When the process 207 starts, it sends a startup heartbeat to the database 210. The first heartbeat informs the database 210 that the process exists and that it should be monitored. The first heartbeat also informs the database 210 that if the database 210 thought the process was already alive, then it should assume that a failure of the process was not detected. Accordingly, the database 210 releases any resources with the exception of the newly restarted process. The process 207 will then continue to send heartbeats at predetermined intervals to the database 210 to inform the database that the process is still alive. Finally, at shutdown, the process 207 will send a final heartbeat indicating that it is shutting down so that any resources it holds can be released and monitoring can be discontinued.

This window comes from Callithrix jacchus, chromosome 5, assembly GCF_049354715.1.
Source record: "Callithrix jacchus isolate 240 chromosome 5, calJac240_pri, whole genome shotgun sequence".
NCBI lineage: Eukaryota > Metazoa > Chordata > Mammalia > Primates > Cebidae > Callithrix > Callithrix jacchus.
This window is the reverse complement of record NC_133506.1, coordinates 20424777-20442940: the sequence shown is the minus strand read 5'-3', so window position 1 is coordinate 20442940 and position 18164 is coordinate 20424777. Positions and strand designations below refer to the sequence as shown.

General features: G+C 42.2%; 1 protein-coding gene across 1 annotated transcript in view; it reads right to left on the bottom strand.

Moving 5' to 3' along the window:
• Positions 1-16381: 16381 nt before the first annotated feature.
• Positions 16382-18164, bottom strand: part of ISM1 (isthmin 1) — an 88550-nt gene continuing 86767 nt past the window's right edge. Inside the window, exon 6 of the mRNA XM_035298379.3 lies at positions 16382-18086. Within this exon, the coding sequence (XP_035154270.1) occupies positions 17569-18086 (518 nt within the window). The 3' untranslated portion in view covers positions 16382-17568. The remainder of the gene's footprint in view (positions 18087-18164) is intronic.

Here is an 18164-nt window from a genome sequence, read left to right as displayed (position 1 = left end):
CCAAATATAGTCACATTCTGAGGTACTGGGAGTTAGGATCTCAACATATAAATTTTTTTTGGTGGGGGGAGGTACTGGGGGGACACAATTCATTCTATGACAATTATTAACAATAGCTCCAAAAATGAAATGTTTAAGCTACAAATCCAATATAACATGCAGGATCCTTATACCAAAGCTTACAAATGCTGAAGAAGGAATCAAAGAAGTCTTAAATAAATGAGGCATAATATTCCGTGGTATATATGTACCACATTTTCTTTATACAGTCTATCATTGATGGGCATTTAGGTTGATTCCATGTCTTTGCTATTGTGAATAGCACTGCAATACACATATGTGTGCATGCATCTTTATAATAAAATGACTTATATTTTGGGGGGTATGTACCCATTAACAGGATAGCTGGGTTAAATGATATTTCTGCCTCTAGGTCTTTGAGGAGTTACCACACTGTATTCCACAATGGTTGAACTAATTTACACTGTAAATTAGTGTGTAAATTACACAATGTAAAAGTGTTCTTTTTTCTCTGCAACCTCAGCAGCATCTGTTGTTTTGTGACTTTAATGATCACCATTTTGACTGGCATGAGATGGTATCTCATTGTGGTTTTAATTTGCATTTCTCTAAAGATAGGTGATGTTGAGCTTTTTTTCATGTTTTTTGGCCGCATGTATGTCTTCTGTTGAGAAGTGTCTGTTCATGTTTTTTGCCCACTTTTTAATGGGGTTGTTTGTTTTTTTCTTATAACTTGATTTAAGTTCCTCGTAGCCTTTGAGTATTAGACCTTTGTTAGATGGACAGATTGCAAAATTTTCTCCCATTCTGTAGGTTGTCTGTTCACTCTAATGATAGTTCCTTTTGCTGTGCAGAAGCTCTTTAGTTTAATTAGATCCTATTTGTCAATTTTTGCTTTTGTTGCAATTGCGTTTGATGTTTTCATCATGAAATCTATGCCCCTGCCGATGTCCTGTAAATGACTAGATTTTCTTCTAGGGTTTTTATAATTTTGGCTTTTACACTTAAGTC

An exemplary procedure interface for sending heart beats may be:
SendHeartBeat (guid ProcessID, int Command, int Interval),
where the ProcessID is a unique identifier for each process, the Command parameter indicates whether this is a startup, normal, or shutdown heartbeat and the Interval indicates how often the heartbeats will come. When the startup heartbeat is sent, an entry in a Process table is made to record the fact that this process exists. The Process table may be as follows:
Process (guid ProcessID, String ApplicationName, Datetime ProcessStartTime, Datetime LastHeartBeat, Datetime NextHeartBeat),